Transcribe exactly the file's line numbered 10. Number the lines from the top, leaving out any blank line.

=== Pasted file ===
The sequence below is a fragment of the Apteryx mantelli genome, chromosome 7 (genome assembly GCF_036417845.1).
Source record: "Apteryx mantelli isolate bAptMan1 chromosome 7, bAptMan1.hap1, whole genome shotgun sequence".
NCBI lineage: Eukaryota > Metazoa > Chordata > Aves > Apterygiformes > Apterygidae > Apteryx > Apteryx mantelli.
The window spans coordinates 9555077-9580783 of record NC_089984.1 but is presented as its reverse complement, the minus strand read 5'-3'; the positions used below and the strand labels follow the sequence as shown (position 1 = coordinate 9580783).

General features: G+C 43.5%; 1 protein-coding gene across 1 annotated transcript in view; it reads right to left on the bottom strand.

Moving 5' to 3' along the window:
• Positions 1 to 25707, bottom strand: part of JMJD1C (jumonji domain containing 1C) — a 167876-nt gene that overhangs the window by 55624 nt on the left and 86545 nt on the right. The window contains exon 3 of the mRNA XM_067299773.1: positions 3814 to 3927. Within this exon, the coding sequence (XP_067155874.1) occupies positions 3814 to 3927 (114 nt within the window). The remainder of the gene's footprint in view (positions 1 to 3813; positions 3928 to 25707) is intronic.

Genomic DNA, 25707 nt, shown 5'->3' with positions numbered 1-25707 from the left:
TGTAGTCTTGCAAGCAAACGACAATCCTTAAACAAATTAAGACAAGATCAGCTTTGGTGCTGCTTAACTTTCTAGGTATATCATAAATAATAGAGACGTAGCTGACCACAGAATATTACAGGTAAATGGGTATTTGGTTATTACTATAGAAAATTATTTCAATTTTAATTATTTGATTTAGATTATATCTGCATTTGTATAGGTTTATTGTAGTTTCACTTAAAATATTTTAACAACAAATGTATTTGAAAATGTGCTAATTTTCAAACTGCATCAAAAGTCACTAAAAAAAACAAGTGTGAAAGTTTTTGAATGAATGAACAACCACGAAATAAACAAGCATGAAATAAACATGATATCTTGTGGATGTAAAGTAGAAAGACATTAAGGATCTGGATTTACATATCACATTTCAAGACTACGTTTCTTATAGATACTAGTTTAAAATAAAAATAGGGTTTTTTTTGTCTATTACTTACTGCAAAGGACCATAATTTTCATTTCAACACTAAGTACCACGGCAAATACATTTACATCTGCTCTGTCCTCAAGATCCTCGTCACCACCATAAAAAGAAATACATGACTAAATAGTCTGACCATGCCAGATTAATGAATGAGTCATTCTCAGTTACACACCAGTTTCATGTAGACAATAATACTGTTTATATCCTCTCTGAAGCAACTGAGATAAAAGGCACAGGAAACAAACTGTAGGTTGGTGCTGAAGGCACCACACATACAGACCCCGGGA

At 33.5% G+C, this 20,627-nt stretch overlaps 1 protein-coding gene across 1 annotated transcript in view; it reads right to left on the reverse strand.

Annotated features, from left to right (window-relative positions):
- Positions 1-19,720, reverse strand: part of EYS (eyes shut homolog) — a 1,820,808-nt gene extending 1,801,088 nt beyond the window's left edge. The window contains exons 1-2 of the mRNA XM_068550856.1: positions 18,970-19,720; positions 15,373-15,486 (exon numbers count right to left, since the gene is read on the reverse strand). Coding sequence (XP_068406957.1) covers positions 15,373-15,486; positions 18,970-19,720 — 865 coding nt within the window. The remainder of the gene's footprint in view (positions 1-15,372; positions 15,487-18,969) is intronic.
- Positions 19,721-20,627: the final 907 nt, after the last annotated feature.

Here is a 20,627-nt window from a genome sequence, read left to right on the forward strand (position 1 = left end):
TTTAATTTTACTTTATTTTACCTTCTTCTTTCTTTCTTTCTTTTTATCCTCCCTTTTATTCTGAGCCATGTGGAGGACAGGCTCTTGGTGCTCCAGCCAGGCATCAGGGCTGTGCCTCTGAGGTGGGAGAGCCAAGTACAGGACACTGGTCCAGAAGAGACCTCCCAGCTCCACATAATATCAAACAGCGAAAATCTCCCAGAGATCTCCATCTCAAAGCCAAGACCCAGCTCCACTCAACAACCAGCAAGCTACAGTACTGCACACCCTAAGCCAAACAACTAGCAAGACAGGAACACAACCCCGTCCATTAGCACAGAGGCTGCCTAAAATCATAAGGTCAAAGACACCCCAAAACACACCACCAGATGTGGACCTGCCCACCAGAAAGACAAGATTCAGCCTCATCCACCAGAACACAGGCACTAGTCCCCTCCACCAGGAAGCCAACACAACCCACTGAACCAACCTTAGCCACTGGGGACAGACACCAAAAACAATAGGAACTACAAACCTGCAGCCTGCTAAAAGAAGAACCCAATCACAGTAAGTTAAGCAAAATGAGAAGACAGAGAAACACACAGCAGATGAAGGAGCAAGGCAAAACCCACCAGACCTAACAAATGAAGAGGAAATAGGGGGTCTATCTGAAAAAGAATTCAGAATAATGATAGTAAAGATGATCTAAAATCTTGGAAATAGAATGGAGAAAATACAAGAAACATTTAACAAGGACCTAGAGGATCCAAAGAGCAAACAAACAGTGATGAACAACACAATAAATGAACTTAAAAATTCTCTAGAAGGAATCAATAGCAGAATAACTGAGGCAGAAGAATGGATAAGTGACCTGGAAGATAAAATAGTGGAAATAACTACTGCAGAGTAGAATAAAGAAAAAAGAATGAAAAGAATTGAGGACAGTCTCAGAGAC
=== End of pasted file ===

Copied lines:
At 33.5% G+C, this 20,627-nt stretch overlaps 1 protein-coding gene across 1 annotated transcript in view; it reads right to left on the reverse strand.